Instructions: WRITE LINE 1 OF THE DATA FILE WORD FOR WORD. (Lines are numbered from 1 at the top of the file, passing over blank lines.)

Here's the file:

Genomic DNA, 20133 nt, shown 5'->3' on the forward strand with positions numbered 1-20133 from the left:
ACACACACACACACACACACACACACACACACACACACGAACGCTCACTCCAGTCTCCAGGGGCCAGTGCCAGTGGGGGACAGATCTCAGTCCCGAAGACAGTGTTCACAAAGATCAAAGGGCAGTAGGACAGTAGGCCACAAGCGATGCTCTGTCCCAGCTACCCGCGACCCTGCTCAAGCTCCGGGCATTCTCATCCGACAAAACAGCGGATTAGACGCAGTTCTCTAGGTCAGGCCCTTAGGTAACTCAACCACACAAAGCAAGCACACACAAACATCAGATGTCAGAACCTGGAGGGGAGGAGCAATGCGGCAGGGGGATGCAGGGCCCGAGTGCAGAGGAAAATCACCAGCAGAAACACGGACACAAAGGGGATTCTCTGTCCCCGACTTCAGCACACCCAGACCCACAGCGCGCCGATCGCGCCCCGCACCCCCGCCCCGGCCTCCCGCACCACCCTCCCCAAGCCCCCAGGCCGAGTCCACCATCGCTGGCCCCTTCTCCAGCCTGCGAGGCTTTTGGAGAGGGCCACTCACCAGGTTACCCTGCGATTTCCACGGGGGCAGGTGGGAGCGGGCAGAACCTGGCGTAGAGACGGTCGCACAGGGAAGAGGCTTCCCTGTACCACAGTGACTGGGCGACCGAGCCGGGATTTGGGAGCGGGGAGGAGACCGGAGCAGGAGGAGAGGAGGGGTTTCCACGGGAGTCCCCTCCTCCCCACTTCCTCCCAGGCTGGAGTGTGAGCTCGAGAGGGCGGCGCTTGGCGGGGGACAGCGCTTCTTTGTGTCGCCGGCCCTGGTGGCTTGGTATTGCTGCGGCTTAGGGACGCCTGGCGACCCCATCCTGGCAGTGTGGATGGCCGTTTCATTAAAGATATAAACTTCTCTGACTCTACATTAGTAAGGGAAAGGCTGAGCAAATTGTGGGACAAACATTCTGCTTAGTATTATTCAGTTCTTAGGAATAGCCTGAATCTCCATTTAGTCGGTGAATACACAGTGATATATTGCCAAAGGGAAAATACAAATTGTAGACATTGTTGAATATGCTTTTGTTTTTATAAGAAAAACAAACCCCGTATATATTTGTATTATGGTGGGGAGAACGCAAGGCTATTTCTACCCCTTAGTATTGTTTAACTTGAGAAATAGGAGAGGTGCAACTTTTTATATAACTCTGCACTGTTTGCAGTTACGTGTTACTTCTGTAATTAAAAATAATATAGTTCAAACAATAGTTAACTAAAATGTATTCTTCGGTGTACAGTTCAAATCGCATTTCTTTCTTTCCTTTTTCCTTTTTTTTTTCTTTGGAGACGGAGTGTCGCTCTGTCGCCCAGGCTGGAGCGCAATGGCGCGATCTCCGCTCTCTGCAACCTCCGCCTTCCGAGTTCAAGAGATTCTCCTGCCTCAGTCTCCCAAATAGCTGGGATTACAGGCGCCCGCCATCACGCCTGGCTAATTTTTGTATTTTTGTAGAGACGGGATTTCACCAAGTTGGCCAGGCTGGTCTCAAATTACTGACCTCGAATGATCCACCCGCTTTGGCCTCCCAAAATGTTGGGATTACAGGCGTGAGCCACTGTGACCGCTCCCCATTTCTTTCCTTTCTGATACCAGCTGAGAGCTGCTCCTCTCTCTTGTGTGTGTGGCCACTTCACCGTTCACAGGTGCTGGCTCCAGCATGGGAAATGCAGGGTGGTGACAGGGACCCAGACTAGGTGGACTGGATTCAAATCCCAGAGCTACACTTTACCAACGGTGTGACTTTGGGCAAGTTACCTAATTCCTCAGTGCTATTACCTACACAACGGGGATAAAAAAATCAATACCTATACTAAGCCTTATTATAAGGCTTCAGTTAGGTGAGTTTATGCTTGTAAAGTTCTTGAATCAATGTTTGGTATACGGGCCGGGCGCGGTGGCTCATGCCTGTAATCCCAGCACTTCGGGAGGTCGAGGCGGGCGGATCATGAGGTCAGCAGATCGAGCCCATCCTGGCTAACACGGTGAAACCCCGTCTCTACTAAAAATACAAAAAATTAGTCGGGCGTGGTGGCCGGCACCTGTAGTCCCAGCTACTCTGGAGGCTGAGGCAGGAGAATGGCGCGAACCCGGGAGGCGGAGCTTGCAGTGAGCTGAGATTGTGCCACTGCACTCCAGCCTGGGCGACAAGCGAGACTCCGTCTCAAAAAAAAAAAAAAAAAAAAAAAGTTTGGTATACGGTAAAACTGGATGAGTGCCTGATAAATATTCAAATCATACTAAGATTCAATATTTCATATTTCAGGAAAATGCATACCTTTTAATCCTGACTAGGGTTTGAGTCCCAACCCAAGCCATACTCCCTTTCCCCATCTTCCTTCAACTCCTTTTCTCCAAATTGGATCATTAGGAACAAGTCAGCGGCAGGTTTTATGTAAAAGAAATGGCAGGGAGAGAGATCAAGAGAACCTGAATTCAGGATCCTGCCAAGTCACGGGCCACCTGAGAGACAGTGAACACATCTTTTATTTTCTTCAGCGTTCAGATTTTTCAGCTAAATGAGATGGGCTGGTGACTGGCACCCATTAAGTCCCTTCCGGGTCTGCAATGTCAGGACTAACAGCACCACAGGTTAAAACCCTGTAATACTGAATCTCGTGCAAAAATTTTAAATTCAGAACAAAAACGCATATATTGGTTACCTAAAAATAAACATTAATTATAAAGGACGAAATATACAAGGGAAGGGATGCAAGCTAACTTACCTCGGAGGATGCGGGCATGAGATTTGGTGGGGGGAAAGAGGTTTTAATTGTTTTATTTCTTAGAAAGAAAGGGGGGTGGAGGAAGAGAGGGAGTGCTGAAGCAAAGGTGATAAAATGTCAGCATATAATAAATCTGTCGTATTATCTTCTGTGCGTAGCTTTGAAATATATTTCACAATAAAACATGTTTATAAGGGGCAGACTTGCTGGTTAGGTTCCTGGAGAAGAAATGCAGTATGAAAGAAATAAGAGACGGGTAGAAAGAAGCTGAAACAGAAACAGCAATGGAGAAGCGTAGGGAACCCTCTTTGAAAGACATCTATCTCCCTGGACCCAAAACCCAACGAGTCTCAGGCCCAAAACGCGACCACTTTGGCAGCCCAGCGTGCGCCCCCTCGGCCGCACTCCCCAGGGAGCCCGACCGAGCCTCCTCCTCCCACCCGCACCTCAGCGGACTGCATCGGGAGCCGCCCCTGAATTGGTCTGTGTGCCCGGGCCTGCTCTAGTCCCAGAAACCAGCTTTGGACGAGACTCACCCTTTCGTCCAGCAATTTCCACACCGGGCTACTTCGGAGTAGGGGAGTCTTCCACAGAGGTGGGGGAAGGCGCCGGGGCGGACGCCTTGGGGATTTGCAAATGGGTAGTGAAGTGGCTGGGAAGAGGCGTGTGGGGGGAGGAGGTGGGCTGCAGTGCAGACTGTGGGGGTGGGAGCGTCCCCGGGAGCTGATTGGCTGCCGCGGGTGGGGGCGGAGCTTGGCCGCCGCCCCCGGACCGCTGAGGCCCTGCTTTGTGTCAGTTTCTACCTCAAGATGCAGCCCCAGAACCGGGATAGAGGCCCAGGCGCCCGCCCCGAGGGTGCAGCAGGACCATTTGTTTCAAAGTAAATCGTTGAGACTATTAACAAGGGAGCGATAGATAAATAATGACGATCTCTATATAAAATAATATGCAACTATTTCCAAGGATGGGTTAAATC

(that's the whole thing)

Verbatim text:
Genomic DNA, 20133 nt, shown 5'->3' on the forward strand with positions numbered 1-20133 from the left: